Since many housing estates that come under town councils run by the People’s Action Party (PAP) have been upgraded by the Housing and Development Board, they are easier to maintain, said Low Thia Khiang, the secretary-general of the opposition Workers’ Party and Member of Parliament for Hougang. It is not a level playing field on which to score maintenance standards across various town councils.
In a party statement released 15 June 2010, Low challenged Grace Fu, Minister of State for National Development, to deny that this general principle is true. “Is she saying that upgrading programmes has [sic] no impact and implication on estate maintenance?” he asked.
I’d be most interested to see if Fu attempts to deny impact. I think all of us knows there is a relationship. Things new or recently overhauled, be they homes, production machines, cars or computers, give far fewer maintenance problems than older ones, the occasional exception notwithstanding. Singapore Airlines, for example, has a policy of keeping its fleet young for exactly this reason — technical reliability, which translates to service schedule reliability and cabin comfort for passengers. It will be humourous if a natural rule that applies to a government-owned airline is denied with respect to other infrastructure.
What got Low’s goat was Fu saying a day earlier that an upgraded estate also faces maintenance issues as covered walkways, for example, could need more effort to maintain than a ‘clean patch of grass’ (Straits Times, 14 June 2010, MND considers new town council criteria). She in turn was responding to Low’s prior statement (last Thursday) that opposition wards were disadvantaged as they were at the end of the queue for various upgrading programs.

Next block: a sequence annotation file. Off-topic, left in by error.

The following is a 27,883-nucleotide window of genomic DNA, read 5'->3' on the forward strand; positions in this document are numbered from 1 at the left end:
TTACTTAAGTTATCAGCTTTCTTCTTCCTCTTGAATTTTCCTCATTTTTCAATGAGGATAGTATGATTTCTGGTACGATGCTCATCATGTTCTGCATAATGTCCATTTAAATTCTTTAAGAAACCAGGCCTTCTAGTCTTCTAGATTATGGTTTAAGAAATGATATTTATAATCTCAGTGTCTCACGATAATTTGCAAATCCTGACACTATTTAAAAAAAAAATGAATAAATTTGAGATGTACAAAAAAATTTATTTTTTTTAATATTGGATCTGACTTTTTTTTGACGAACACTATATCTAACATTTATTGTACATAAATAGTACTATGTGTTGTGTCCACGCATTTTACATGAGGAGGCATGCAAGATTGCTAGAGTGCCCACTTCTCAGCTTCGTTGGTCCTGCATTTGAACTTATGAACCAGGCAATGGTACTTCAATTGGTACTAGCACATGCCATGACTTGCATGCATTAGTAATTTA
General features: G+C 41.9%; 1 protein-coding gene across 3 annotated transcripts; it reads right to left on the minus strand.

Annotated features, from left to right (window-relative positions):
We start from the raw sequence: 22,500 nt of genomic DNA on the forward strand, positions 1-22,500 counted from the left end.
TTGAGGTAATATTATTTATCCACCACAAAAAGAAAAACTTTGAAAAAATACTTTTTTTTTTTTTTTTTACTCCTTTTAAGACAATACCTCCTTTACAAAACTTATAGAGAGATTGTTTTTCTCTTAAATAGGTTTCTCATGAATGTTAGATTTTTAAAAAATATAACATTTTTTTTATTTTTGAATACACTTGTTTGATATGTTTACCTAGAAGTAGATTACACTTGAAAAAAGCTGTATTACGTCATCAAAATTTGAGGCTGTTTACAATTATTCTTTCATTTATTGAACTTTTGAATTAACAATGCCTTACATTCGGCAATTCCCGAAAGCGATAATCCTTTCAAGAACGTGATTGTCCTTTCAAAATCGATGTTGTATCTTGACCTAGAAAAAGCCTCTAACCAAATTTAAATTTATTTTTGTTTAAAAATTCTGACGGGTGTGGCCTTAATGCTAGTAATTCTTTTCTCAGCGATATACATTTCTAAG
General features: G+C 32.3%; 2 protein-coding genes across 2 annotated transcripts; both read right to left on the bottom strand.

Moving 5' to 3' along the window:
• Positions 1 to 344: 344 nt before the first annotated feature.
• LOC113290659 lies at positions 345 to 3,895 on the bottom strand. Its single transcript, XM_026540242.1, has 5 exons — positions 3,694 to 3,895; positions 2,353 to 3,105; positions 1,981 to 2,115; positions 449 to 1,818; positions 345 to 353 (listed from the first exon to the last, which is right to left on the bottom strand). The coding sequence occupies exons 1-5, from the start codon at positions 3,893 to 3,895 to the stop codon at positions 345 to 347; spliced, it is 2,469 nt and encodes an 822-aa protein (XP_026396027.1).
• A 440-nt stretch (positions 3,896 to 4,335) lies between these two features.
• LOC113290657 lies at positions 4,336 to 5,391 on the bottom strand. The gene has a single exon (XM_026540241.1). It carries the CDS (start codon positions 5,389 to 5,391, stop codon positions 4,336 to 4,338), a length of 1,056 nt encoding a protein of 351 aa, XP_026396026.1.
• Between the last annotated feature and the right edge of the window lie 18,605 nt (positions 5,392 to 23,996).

Low got more specific in his June 15th statement:
Upgrading programmes such as IUP and MUP do not just build additional facilities like covered walk-ways as she mentioned. The upgrading programme also include upgrading of common areas like re-screeding of common corridor and replacement of lift lobby tiles as well as upgrading of playgrounds etc. One will not expect to find missing or worn off screws, nor floor mat being ripped off in new playgrounds. If the staircase railing is replaced with stainless steel railing instead of the existing mild steel railing inherited from the HDB as part of the upgrading program, one will not expect the railing to become rusty and corroded to become a maintenance issue.
This latest round of hurling began last Friday when the government released a scorecard of what it called town councils’ performance (Straits Times, 11 June 2010, It’s official: HDB estates are clean but…). The sixteen town councils that run various parts of Singapore were assessed in four areas of their responsibility: cleanliness, maintenance, performance of lifts and the management of arrears in service and conservancy charges. See Press Release by the Ministry of National Development.
All sixteen scored well on cleanliness. However, the opposition-held wards of Potong Pasir and Hougang, run by the Singapore Democratic Alliance and the Workers’ Party respectively, were given relatively lower scores for maintenance compared to all fourteen PAP-run town councils.
It is for this reason that Low shot back at the government for overlooking opposition-run town councils’ “disadvantaged position” in the rating process.
On lift performance, Hougang did very well, but Potong Pasir came in poorly. Finally, on the management of arrears, the two opposition areas were given the lowest scores.
On this, Low pointed out that PAP-run town councils show smaller amounts as arrears, not necessarily because they are good at collecting money from residents, but because they write off debts.
I took a look at the accounts of the Ang Mo Kio- Yio Chu Kang Town Council, run by the PAP under Prime Minister Lee Hsien Loong himself (he is one of the six members of parliament for Ang Mo Kio).